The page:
Additionally, our team rescued 34 Rhesus Macaques in and around Agra. Human-primate conflict, often termed as monkey menace, is on the rise due to fragmentation and encroachment of the wild habitat that these animals used to depend on. Today, cities generate enough garbage which provide feeding grounds for rhesus macaques.
The rescue team carried out a total of 52 mammal rescues, which also included blue bulls or nilgai, hog deer, blackbuck and spotted deer. The team also rescued 38 birds, and 19 reptiles including a couple of monitor lizards, and snakes such as Indian Rock Python, Common Sand Boa, Red Sand Boa, Common Krait and Spectacled Cobra, to name a few.
Wildlife raid seizes the day in Gujarat
The Wildlife SOS-GSPCA (Gujarat Society for Prevention of Cruelty to Animals) team was also kept on its toes in the western part of the country. The most important moment was busting a large-scale illegal trade racket consisting of wildlife contraband to be used in occult rituals in Navsari, Gujarat. The team seized rare black corals, porcupine quills, wild pig teeth, owl nails and peacock feathers.
This anti-poaching operation involved months of undercover vigilance, followed by a covert operation by our team along with the Gujarat Forest Department. This led to the seizure of 990 black corals, 1,491 porcupine quills, 7 monitor lizard genitals and 14 wild pig teeth.
Additionally, the Wildlife SOS-GSPCA team rescued a 5-foot-long Mugger crocodile from Rajpura village, located 15 km away from Vadodara. The crocodile had entered a farmhouse and the owner immediately alerted the rescue team upon spotting the reptile. Upon arrival, the team safely extricated the crocodile following all safety precautions, and handed it over to the Gujarat Forest Department.
The Vadodara team saved 144 lives in April, which included seven venomous and 29 non-venomous snakes, two monitor lizards and 89 birds, among others.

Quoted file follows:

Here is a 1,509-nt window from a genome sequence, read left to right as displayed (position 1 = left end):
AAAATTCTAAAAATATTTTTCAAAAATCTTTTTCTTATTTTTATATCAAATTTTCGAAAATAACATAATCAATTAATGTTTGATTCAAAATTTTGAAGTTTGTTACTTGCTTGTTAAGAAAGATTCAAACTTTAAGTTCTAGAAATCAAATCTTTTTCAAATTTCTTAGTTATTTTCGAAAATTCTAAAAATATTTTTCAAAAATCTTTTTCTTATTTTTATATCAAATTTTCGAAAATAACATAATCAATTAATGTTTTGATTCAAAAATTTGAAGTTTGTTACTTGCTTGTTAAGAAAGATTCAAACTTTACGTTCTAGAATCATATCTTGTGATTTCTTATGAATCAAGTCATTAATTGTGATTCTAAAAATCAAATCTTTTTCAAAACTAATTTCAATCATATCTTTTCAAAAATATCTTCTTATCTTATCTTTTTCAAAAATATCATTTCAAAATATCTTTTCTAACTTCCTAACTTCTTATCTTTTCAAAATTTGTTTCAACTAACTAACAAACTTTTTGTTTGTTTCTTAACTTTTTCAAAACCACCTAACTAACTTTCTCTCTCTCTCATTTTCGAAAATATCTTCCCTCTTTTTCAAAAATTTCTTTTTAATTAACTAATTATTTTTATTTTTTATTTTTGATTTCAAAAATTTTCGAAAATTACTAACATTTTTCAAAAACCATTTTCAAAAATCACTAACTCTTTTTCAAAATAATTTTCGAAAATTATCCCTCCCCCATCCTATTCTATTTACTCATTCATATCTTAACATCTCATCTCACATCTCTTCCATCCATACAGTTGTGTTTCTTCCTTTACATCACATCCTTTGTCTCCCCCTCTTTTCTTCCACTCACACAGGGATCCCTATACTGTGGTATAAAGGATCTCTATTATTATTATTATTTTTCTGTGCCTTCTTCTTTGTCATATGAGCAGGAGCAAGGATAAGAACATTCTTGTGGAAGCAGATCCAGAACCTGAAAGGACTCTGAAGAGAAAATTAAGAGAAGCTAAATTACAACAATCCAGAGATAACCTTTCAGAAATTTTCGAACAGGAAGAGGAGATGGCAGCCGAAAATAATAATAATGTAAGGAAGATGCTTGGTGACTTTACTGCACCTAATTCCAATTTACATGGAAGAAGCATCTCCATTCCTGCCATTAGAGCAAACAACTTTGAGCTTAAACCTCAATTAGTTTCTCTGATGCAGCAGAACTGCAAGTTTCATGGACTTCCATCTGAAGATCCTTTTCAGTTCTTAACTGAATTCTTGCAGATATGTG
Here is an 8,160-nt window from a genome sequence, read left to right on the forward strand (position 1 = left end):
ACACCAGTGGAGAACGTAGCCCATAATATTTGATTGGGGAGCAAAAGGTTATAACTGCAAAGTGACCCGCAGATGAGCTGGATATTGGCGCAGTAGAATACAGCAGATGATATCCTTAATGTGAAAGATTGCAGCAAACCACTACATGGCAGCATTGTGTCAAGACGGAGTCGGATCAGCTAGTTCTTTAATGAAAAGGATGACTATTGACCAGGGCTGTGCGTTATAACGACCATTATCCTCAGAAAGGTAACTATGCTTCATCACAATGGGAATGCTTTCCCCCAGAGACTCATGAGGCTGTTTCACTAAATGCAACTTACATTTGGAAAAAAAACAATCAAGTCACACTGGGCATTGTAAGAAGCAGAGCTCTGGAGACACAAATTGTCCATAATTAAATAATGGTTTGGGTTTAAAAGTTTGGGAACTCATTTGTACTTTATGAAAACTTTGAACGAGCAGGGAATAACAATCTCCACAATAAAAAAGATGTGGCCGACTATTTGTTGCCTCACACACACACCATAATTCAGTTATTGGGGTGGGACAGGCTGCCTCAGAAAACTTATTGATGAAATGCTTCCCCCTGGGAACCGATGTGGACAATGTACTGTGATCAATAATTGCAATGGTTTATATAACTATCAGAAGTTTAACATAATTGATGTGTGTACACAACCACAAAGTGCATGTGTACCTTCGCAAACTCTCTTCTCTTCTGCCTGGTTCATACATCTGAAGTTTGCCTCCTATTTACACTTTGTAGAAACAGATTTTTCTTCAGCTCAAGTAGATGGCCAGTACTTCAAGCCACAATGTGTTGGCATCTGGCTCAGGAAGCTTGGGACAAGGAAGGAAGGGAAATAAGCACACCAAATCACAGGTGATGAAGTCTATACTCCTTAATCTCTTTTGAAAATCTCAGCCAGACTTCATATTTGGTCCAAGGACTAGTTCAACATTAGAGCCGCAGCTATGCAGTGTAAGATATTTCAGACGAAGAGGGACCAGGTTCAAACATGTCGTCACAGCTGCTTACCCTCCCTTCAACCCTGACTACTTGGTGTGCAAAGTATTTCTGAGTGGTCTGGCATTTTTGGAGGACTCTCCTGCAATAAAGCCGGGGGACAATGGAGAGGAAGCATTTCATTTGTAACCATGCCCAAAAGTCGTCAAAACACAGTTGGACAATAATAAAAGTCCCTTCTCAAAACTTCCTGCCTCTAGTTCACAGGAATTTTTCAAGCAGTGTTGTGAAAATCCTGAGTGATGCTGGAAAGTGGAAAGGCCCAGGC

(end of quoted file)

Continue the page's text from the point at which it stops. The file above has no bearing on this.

Hide and seek with snakes in Kashmir
April welcomed our Kashmir team with the rescue of a nearly four-foot-long Levantine Viper, found inside a residential area in Srinagar, located in Zabarwan Forest Range of Jammu and Kashmir. The panicked residents first spotted the snake in their backyard sunbathing in the garden, and immediately informed the Wildlife SOS Rapid Response team.
After an hour-long operation, the rescue team finally extricated the venomous snake and put it into a safety box, in what was the season’s first viper rescue. After a few hours in medical observation, the viper was found fit and released back into its natural habitat. Another Levantine viper was rescued from the mess of a government office.
In a rare incident Aaliya Mir, the Wildlife SOS Programme Head for Jammu and Kashmir, rescued a juvenile Sand Boa. Oddly, this snake is not native to J&K and was suspected to have boarded a transport or goods carrier truck coming from another state. So this instance can serve as an example for people to be careful and check their vehicles thoroughly for the presence of wildlife, especially for such goods carrier vehicles, before moving from one state to another.
19 snake rescues, including 15 rat snakes, three Levantine vipers and one Sand boa, and a black kite rescue rounded off the month of April for the J&K Rapid Response Team.
Every month, Wildlife SOS carries out numerous rescues of wild animals. Our Rapid Response Unit is established in the following regions and can be reached out for assistance:
Delhi NCR – +91 9871963535
Agra – +91 9917109666
Vadodara – +91 9825011117
Jammu & Kashmir – +91 7006692300, +91 9419778280
As a wildlife rescue and conservation organisation, we encourage people to immediately alert the Wildlife SOS team on these numbers if you ever spot a wild animal in distress.